I felt so defeated and sad and mad at myself for thinking this was a good idea. I called Blake and just lost it on the phone to him. I couldn’t do a simple task, like go to Target (my most favorite thing to do) and it just really crushed me. When I would venture to Target on my own I would see other moms with their babies and be SO JEALOUS. Admittedly, this was not my finest hour or reflection of my character but it was the one thing I wanted to do most with my baby and I couldn’t.

I would NEVER want to change our story but there are just so many unknowns when having a preemie that you don’t even know will come up and when they did/do sometimes it is such a shock.

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Funnily enough, Target is now Grant’s most favorite place to go. It could be because he gets a muffin and juice from Starbucks every time ;). He asks to go almost every day and often says, ‘I like Target!.’ Me too buddy and the fact that we can now go together makes me SO happy. (Don’t worry, I still wipe the cart down like a crazy person.)


From the moment a NICU journey starts, the first question on everyone’s mind is ‘when does the baby get to go home?’ And that is 100% valid, that was our first question as well. When you enter the NICU, the general rule is that they will be home by their due date. For us that meant 10 weeks in the NICU. That seemed FOREVER away. Here we were mid September and his due date was late November. I’ll be honest, it took a while for us to wrap our heads around that idea. The caveat is always that it could be sooner but only time will tell.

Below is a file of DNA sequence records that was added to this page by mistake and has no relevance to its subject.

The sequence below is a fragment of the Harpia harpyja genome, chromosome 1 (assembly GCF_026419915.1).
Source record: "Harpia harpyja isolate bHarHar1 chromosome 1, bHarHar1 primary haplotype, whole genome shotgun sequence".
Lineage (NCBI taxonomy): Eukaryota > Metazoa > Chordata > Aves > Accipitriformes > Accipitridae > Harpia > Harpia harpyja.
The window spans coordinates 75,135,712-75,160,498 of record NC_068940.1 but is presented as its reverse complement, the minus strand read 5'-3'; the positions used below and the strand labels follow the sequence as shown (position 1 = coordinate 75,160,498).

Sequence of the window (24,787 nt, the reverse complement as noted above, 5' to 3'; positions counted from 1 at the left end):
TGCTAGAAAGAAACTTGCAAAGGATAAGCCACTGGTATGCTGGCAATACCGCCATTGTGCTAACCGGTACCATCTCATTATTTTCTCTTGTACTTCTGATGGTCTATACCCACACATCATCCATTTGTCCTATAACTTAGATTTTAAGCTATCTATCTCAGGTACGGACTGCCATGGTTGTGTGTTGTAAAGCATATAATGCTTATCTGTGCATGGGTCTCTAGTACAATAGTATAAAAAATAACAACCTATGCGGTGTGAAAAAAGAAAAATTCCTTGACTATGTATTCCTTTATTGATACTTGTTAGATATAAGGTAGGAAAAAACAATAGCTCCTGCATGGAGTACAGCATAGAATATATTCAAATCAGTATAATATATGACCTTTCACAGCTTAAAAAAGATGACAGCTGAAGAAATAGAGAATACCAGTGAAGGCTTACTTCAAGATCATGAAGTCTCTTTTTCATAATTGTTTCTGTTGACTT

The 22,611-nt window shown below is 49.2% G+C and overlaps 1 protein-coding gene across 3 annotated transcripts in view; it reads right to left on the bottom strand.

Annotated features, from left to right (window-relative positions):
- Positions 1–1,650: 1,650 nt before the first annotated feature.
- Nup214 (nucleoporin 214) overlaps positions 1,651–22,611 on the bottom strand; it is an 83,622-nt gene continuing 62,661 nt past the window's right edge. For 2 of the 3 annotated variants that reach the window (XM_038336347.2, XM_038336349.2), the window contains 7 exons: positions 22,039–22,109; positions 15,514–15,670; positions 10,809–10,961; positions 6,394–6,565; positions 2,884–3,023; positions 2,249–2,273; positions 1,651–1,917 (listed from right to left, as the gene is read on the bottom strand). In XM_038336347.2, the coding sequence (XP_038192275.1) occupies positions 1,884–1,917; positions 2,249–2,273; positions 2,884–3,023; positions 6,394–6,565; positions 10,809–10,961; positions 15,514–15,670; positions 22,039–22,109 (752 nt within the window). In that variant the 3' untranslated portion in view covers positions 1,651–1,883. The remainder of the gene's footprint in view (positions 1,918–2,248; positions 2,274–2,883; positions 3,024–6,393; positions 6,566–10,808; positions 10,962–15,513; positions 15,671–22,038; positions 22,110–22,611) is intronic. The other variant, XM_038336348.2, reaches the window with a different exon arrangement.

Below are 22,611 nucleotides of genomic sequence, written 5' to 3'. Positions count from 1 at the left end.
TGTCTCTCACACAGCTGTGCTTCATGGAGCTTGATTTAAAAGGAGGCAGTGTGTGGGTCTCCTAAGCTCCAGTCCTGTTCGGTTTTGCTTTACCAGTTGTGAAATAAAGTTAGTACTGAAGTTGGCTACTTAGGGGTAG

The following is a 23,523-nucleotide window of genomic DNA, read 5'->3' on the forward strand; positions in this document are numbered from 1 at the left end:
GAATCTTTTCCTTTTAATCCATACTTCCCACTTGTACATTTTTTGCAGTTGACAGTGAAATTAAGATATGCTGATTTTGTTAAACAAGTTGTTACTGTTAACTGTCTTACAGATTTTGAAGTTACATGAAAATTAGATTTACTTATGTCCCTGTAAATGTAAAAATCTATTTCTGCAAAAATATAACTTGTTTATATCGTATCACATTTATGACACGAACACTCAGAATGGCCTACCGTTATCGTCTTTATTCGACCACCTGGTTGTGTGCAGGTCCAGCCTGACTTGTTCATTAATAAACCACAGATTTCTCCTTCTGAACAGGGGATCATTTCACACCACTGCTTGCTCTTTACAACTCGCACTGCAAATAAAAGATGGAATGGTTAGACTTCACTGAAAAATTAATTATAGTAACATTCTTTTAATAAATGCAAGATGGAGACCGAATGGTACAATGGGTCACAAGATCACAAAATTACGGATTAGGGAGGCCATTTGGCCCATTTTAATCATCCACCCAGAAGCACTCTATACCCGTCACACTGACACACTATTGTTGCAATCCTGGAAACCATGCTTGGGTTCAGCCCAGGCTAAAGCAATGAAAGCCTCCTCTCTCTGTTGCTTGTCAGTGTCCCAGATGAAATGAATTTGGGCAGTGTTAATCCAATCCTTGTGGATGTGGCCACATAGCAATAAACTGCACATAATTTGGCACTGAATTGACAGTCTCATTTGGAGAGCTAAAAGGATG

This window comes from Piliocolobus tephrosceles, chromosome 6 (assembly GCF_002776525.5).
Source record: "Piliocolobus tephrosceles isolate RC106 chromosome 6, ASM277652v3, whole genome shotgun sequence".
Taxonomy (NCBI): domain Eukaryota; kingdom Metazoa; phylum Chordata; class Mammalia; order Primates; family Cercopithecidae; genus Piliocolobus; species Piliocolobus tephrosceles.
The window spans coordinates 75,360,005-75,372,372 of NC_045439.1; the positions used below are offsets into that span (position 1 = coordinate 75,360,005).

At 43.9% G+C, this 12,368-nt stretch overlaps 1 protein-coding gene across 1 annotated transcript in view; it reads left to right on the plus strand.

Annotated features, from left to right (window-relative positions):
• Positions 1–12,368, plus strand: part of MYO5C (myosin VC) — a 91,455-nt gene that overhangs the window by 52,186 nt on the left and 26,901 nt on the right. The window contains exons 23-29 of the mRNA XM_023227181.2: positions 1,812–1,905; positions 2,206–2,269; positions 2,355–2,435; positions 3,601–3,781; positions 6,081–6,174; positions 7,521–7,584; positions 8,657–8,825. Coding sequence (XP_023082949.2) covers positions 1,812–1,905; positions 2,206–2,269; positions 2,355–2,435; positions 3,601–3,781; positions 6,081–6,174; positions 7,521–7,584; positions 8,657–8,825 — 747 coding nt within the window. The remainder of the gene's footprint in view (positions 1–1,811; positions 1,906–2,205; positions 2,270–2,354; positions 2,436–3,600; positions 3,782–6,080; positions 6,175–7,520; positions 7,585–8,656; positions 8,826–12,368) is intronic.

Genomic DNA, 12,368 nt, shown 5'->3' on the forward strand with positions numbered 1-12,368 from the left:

Of course, we wanted Grant in the NICU as long as it was necessary, but we also wanted our baby home. Throughout the journey we were continually pleased and proud of Grant for doing better and better every day. We were so thankful that he was a ‘grower and a feeder’ and really didn’t have any issues that we had to contend with. We just needed him to keep growing and getting bigger and stronger. There are days when I look back and that time seemed like it was MONTHS upon MONTHS long and days when it seems like it went by SO quickly.